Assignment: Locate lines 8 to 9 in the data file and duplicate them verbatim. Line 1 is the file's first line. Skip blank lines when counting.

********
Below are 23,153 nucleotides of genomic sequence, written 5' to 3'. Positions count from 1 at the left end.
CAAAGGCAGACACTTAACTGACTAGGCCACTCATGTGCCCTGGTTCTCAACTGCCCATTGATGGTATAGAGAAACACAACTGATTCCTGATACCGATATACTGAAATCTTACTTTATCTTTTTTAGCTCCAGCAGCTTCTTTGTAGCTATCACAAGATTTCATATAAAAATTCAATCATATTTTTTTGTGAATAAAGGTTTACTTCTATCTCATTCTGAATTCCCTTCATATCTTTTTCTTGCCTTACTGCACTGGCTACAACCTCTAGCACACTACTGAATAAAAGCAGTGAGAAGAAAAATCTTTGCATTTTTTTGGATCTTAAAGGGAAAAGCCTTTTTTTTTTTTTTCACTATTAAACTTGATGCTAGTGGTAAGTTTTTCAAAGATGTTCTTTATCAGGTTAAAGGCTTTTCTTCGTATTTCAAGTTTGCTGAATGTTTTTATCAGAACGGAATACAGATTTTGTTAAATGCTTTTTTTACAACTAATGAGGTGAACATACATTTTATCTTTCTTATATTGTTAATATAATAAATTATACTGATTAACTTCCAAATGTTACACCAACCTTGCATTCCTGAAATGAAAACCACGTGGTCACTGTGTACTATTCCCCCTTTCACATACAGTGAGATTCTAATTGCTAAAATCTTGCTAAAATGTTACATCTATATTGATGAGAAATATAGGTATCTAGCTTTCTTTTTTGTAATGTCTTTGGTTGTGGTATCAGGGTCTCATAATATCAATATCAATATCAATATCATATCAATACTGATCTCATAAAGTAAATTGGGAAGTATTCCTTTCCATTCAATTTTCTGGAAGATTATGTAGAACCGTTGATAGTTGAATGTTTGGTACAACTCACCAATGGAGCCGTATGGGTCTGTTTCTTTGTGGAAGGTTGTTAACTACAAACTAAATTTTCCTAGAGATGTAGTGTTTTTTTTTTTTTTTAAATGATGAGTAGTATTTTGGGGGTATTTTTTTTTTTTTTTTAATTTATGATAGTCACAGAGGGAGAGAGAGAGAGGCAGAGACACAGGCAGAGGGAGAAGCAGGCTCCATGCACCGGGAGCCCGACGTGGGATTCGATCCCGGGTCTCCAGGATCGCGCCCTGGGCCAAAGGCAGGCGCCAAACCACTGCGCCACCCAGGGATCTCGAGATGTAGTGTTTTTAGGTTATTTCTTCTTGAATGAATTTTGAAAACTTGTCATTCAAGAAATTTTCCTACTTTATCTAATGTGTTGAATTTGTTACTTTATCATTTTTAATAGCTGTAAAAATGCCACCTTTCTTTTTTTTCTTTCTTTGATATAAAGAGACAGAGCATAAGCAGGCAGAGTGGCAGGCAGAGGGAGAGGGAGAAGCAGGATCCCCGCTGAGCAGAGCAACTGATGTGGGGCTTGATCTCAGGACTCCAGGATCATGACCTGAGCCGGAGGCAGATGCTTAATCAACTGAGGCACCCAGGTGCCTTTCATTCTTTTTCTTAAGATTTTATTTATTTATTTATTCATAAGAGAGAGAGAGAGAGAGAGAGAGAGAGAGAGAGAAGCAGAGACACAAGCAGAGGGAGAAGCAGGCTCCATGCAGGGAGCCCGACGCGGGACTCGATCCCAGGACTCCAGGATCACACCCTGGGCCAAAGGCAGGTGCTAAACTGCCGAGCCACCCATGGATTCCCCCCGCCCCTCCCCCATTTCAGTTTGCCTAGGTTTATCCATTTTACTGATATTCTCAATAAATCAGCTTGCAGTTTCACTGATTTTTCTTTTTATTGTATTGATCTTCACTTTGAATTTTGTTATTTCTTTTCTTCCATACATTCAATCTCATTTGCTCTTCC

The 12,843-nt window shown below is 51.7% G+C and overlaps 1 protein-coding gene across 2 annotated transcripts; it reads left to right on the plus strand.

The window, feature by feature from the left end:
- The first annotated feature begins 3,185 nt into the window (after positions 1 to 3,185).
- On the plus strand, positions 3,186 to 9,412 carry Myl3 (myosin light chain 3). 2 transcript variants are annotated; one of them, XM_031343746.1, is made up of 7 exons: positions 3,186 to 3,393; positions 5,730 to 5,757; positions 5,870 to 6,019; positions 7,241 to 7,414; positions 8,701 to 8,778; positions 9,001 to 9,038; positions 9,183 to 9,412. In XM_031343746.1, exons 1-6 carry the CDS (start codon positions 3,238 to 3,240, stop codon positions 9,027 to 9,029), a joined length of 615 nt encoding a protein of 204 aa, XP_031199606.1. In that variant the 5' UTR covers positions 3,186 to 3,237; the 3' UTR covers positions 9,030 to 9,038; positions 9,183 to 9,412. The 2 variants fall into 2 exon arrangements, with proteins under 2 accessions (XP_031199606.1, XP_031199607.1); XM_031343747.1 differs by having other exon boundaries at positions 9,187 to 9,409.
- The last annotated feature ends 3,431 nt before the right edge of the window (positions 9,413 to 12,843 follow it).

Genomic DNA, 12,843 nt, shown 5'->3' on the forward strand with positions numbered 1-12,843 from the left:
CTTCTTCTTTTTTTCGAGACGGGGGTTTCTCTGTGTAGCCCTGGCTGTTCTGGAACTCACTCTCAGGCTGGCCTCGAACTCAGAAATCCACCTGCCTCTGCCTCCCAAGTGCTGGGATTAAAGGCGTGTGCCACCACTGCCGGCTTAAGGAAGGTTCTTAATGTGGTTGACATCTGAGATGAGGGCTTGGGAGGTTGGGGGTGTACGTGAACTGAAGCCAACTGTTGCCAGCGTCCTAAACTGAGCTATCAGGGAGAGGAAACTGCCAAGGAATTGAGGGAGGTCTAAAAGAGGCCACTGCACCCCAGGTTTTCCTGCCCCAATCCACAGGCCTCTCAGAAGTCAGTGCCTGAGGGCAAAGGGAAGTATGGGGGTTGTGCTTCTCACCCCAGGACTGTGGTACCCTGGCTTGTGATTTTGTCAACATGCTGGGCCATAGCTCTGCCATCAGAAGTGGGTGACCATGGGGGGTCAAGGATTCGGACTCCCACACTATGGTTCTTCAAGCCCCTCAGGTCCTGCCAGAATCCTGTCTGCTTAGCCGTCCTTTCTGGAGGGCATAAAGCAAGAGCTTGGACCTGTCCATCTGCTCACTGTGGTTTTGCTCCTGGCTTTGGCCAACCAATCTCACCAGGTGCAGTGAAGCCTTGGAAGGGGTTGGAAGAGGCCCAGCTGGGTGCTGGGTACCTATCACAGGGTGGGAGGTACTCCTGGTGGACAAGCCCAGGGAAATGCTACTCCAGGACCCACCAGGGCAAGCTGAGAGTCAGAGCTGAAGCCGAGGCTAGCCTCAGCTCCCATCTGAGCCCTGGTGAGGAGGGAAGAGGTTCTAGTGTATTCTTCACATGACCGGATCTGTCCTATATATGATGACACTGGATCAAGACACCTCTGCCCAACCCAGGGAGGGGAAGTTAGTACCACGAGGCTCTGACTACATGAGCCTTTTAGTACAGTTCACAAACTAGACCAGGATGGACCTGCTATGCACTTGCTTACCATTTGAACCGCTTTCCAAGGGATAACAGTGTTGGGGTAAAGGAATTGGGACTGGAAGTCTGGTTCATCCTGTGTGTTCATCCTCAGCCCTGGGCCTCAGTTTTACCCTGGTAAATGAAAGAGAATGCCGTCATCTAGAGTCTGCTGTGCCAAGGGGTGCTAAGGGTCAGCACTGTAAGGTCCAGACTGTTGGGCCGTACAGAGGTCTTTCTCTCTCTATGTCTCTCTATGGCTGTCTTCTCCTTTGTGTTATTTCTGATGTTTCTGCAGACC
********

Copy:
Genomic DNA, 12,843 nt, shown 5'->3' on the forward strand with positions numbered 1-12,843 from the left:
CTTCTTCTTTTTTTCGAGACGGGGGTTTCTCTGTGTAGCCCTGGCTGTTCTGGAACTCACTCTCAGGCTGGCCTCGAACTCAGAAATCCACCTGCCTCTGCCTCCCAAGTGCTGGGATTAAAGGCGTGTGCCACCACTGCCGGCTTAAGGAAGGTTCTTAATGTGGTTGACATCTGAGATGAGGGCTTGGGAGGTTGGGGGTGTACGTGAACTGAAGCCAACTGTTGCCAGCGTCCTAAACTGAGCTATCAGGGAGAGGAAACTGCCAAGGAATTGAGGGAGGTCTAAAAGAGGCCACTGCACCCCAGGTTTTCCTGCCCCAATCCACAGGCCTCTCAGAAGTCAGTGCCTGAGGGCAAAGGGAAGTATGGGGGTTGTGCTTCTCACCCCAGGACTGTGGTACCCTGGCTTGTGATTTTGTCAACATGCTGGGCCATAGCTCTGCCATCAGAAGTGGGTGACCATGGGGGGTCAAGGATTCGGACTCCCACACTATGGTTCTTCAAGCCCCTCAGGTCCTGCCAGAATCCTGTCTGCTTAGCCGTCCTTTCTGGAGGGCATAAAGCAAGAGCTTGGACCTGTCCATCTGCTCACTGTGGTTTTGCTCCTGGCTTTGGCCAACCAATCTCACCAGGTGCAGTGAAGCCTTGGAAGGGGTTGGAAGAGGCCCAGCTGGGTGCTGGGTACCTATCACAGGGTGGGAGGTACTCCTGGTGGACAAGCCCAGGGAAATGCTACTCCAGGACCCACCAGGGCAAGCTGAGAGTCAGAGCTGAAGCCGAGGCTAGCCTCAGCTCCCATCTGAGCCCTGGTGAGGAGGGAAGAGGTTCTAGTGTATTCTTCACATGACCGGATCTGTCCTATATATGATGACACTGGATCAAGACACCTCTGCCCAACCCAGGGAGGGGAAGTTAGTACCACGAGGCTCTGACTACATGAGCCTTTTAGTACAGTTCACAAACTAGACCAGGATGGACCTGCTATGCACTTGCTTACCATTTGAACCGCTTTCCAAGGGATAACAGTGTTGGGGTAAAGGAATTGGGACTGGAAGTCTGGTTCATCCTGTGTGTTCATCCTCAGCCCTGGGCCTCAGTTTTACCCTGGTAAATGAAAGAGAATGCCGTCATCTAGAGTCTGCTGTGCCAAGGGGTGCTAAGGGTCAGCACTGTAAGGTCCAGACTGTTGGGCCGTACAGAGGTCTTTCTCTCTCTATGTCTCTCTATGGCTGTCTTCTCCTTTGTGTTATTTCTGATGTTTCTGCAGACC